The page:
What is Hydrophobic Soil?
Healthy soil contains organic matter that retains moisture longer, even in extreme climates or weather conditions, unlike hydrophobic soil, which is dry soil that does not want to take in water. This happens when the bacteria and fungal life in your soil die off from lack of moisture. There are many different degrees of hydrophobic soil and many ways to fix it.
Amending Hydrophobic Soil
When I first arrived at Growing Spaces, the soil in the domes had not been watered or cared for in many years. There was no choice but to remove 1.5-2 ft of soil and replace it with healthy new alpaca manure compost. Though this extreme measure is not often necessary, it’s worth mentioning in those rare cases where the soil cannot be healed.
Compost is an organic matter broken down into soil that contains high quantities of beneficial fungi and bacteria through natural processes. It is always a better choice to either make your own compost or obtain it locally. The good “life” aka bacteria and microorganisms that live in the soil can be compromised or killed when sitting out in plastic bags in the sun or dried out for extended periods of time.
Compost Tea is made from fully finished compost or worm castings. There are lots of ways to make compost tea. The easiest way is by putting compost into a pillowcase or burlap bag then allowing them to settle. After about 2 days fill a watering can and water it into your soil. If you leave it too long it will start to smell awful this is anaerobic bacteria and it is bad for your soil. You will get better results from using a bubbler or aerator because is will oxygenate the tea and support aerobic life in the soil.
I recommend adding molasses, which is a great addition to support the life of beneficial bacterial in tea and soil. Fish emulsion which is a fermented fish product is also a great additive to support beneficial bacteria as well as nutrients in hydrophobic soil. Combined with kelp it will help to strengthen the roots of plants.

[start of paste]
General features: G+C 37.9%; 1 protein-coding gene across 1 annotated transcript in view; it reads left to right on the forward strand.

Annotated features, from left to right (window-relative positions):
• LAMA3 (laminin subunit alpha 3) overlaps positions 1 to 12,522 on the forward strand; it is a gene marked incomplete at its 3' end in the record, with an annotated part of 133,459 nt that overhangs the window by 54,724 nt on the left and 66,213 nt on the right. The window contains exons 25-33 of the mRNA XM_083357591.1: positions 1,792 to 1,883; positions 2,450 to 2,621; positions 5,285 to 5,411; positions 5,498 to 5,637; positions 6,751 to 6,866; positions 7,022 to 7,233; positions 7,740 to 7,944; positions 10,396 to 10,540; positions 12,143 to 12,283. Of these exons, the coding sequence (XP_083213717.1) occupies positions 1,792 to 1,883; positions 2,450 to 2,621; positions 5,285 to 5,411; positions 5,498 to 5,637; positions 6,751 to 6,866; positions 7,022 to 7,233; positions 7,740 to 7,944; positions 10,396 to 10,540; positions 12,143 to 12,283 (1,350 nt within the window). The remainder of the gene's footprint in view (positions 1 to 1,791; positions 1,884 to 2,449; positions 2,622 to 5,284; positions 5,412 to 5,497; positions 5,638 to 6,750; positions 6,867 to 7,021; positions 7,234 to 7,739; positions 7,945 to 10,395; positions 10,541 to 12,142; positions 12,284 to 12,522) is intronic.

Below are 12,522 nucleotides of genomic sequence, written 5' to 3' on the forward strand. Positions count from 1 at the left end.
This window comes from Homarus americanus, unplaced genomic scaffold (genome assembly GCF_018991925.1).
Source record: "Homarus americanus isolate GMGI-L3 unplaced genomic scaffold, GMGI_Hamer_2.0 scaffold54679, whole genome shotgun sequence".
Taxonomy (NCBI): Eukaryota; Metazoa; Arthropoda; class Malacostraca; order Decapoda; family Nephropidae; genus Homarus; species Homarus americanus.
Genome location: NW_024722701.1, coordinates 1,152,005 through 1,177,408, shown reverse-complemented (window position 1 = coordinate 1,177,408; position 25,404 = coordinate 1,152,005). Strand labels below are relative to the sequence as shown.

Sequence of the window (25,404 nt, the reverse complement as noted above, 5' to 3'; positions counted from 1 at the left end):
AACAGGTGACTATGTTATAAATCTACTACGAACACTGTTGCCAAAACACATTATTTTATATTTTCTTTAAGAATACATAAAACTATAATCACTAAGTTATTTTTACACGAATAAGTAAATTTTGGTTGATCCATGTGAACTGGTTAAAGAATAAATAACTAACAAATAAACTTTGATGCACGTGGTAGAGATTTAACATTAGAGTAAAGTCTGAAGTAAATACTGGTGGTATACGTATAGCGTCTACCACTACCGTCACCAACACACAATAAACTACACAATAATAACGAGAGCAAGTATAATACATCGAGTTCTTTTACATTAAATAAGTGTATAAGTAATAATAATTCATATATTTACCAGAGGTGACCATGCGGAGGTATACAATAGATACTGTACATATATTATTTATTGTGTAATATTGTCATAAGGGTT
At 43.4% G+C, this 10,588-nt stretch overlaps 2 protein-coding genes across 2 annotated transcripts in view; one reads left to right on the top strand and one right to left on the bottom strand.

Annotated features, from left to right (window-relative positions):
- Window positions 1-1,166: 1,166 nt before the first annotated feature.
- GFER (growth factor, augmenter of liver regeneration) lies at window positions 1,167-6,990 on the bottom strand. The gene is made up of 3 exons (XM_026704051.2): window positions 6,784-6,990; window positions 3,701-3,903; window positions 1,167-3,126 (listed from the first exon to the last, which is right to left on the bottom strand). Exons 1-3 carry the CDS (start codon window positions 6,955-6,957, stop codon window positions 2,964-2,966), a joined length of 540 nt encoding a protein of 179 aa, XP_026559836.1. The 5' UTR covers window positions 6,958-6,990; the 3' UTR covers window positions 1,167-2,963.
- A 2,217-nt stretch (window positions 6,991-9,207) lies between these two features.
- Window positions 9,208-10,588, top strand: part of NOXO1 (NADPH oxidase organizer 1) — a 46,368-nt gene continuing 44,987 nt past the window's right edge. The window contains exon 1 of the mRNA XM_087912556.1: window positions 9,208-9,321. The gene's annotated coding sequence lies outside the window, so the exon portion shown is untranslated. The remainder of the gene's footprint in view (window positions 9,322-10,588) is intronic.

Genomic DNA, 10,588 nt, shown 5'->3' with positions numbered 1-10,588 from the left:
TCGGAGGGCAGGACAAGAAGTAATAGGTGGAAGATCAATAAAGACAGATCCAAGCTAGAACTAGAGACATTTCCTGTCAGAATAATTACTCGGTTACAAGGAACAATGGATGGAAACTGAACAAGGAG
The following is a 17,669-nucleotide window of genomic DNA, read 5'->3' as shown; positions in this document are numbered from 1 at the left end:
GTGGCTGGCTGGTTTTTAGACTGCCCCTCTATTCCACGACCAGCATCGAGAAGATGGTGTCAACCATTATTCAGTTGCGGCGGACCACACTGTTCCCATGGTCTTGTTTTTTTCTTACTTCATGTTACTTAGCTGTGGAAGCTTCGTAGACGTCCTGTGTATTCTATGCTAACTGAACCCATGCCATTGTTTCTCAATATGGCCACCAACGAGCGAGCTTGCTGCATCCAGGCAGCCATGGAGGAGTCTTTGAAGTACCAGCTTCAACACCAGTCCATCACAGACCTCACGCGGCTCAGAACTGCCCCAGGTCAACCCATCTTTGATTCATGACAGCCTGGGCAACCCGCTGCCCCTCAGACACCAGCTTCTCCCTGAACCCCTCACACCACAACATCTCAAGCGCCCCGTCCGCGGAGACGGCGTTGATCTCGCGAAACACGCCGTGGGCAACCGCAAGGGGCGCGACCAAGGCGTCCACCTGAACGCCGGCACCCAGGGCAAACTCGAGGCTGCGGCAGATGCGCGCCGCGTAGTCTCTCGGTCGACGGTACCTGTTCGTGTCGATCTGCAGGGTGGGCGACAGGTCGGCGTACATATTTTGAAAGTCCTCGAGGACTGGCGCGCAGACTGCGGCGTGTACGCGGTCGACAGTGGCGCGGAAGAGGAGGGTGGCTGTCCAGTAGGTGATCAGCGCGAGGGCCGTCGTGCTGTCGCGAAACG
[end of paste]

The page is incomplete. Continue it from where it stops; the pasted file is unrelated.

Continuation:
To be blunt manure is animal poo. There are many different kinds with different nutrient compositions. Each manure is best used in certain ways. To ensure that the manure is free from weed seeds and pathogens, it is best to compost so that the material is heated to between 135-160 degrees F. Bagged cow manure is easy to obtain at any garden center. If you are really interested in poo, stay tuned. We are currently writing an all about manure article. Join our newsletter to stay in the know.
Whey is a by-product of the cheese-making process and is rich in beneficial bacteria. It promotes the growth of new bacteria in the soil. I have used whey in Growing Domes with hydrophobic soil successfully. It has plenty of other great uses in your garden. If you are curious here’s an article that talks a little bit about what it is and how to use it.
“Myco”–“rhiza” literally means “fungus”–“root” and describes the mutually beneficial relationship between the plant and root fungus. These specialized fungi colonize plant roots and extend far into the soil. Mycorrhizal fungal filaments in the soil are truly extensions of root systems and are more effective in nutrient and water absorption than the roots themselves. My current favorite is Orca by Plant Revolution. It is a highly concentrated liquid mycorrhiza and beneficial bacteria product, which seems to be showing impressive results in increasing pest and disease resistance, growth, and production. I prefer to get it at our local hydroponic store to support local businesses, but you can also find it on Amazon.
A soil wetting agent lowers the surface tension of water so that it can be absorbed into the soil. It is often the first step in treating hydrophobic soil to increase permeability so that nutrients for increasing life can penetrate the soil and do their work. I don’t recommend buying a premade wetting agent. Not all wetting agents are suited for organic gardening because they contain petroleum derivatives and alcohol. Here is my favorite recipe. Or you can easily make it yourself with agar-agar and aloe vera, which are preferred for supporting soil life. I’m currently experimenting with nopal cactus as a wetting agent to support water retention as the domes get hotter going into summer. A good biodegradable soap is another more conventional option.
In some cases, the soil is too far gone, and you might be better off starting fresh. The best way to deal with hydrophobic soil is to keep it from happening in the first place. Above all, a regular watering schedule is key to a successful garden, even in the winter! Integrating a well-aged organic compost into the soil is essential for moisture retention. With a simple daily routine, your Dome will be a healthy source of joy filled with abundance and life.
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